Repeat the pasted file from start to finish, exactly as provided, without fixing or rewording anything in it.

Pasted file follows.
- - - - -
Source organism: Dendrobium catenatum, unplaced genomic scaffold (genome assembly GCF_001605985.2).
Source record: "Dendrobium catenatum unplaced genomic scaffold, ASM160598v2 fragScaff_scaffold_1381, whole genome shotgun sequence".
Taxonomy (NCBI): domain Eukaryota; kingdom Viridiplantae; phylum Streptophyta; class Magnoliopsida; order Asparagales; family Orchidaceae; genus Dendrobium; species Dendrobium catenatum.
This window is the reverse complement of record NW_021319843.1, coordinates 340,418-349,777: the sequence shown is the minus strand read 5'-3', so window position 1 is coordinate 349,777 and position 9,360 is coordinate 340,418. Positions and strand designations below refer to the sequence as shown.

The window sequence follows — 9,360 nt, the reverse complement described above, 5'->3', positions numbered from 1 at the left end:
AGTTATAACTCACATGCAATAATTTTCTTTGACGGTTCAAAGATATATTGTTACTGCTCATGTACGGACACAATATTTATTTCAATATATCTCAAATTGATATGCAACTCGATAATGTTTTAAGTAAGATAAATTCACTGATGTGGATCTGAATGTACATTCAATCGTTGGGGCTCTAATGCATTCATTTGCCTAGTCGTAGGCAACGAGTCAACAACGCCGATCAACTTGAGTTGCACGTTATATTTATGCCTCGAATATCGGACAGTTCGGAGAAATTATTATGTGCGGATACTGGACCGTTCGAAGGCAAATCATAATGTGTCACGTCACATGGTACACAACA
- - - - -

Source organism: Dendrobium catenatum, unplaced genomic scaffold (genome assembly GCF_001605985.2).
Source record: "Dendrobium catenatum unplaced genomic scaffold, ASM160598v2 fragScaff_scaffold_1381, whole genome shotgun sequence".
Taxonomy (NCBI): domain Eukaryota; kingdom Viridiplantae; phylum Streptophyta; class Magnoliopsida; order Asparagales; family Orchidaceae; genus Dendrobium; species Dendrobium catenatum.
This window is the reverse complement of record NW_021319843.1, coordinates 340,418-349,777: the sequence shown is the minus strand read 5'-3', so window position 1 is coordinate 349,777 and position 9,360 is coordinate 340,418. Positions and strand designations below refer to the sequence as shown.

The window sequence follows — 9,360 nt, the reverse complement described above, 5'->3', positions numbered from 1 at the left end:
AGTTATAACTCACATGCAATAATTTTCTTTGACGGTTCAAAGATATATTGTTACTGCTCATGTACGGACACAATATTTATTTCAATATATCTCAAATTGATATGCAACTCGATAATGTTTTAAGTAAGATAAATTCACTGATGTGGATCTGAATGTACATTCAATCGTTGGGGCTCTAATGCATTCATTTGCCTAGTCGTAGGCAACGAGTCAACAACGCCGATCAACTTGAGTTGCACGTTATATTTATGCCTCGAATATCGGACAGTTCGGAGAAATTATTATGTGCGGATACTGGACCGTTCGAAGGCAAATCATAATGTGTCACGTCACATGGTACACAACA